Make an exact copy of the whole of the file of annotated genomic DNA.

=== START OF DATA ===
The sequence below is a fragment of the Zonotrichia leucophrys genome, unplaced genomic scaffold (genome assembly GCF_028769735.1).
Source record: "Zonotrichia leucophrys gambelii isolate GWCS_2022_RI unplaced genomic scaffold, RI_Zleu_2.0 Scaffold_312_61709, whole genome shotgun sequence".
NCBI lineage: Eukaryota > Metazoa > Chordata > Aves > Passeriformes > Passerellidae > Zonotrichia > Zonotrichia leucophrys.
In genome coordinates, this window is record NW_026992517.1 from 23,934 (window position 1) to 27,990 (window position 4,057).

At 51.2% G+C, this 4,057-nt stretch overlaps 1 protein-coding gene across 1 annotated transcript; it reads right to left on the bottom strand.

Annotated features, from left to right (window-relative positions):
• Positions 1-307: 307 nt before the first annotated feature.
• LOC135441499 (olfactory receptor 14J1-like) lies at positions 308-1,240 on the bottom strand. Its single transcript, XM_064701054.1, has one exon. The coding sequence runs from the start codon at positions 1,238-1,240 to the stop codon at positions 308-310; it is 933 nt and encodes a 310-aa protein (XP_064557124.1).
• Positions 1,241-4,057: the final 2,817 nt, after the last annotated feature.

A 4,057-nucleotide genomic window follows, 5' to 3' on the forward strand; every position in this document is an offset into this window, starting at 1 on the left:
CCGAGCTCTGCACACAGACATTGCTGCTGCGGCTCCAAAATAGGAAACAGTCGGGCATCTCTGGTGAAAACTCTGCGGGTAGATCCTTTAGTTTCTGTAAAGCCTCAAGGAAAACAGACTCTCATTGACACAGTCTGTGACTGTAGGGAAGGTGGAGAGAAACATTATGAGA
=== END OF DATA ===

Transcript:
The sequence below is a fragment of the Zonotrichia leucophrys genome, unplaced genomic scaffold (genome assembly GCF_028769735.1).
Source record: "Zonotrichia leucophrys gambelii isolate GWCS_2022_RI unplaced genomic scaffold, RI_Zleu_2.0 Scaffold_312_61709, whole genome shotgun sequence".
NCBI lineage: Eukaryota > Metazoa > Chordata > Aves > Passeriformes > Passerellidae > Zonotrichia > Zonotrichia leucophrys.
In genome coordinates, this window is record NW_026992517.1 from 23,934 (window position 1) to 27,990 (window position 4,057).

At 51.2% G+C, this 4,057-nt stretch overlaps 1 protein-coding gene across 1 annotated transcript; it reads right to left on the bottom strand.

Annotated features, from left to right (window-relative positions):
• Positions 1-307: 307 nt before the first annotated feature.
• LOC135441499 (olfactory receptor 14J1-like) lies at positions 308-1,240 on the bottom strand. Its single transcript, XM_064701054.1, has one exon. The coding sequence runs from the start codon at positions 1,238-1,240 to the stop codon at positions 308-310; it is 933 nt and encodes a 310-aa protein (XP_064557124.1).
• Positions 1,241-4,057: the final 2,817 nt, after the last annotated feature.

A 4,057-nucleotide genomic window follows, 5' to 3' on the forward strand; every position in this document is an offset into this window, starting at 1 on the left:
CCGAGCTCTGCACACAGACATTGCTGCTGCGGCTCCAAAATAGGAAACAGTCGGGCATCTCTGGTGAAAACTCTGCGGGTAGATCCTTTAGTTTCTGTAAAGCCTCAAGGAAAACAGACTCTCATTGACACAGTCTGTGACTGTAGGGAAGGTGGAGAGAAACATTATGAGA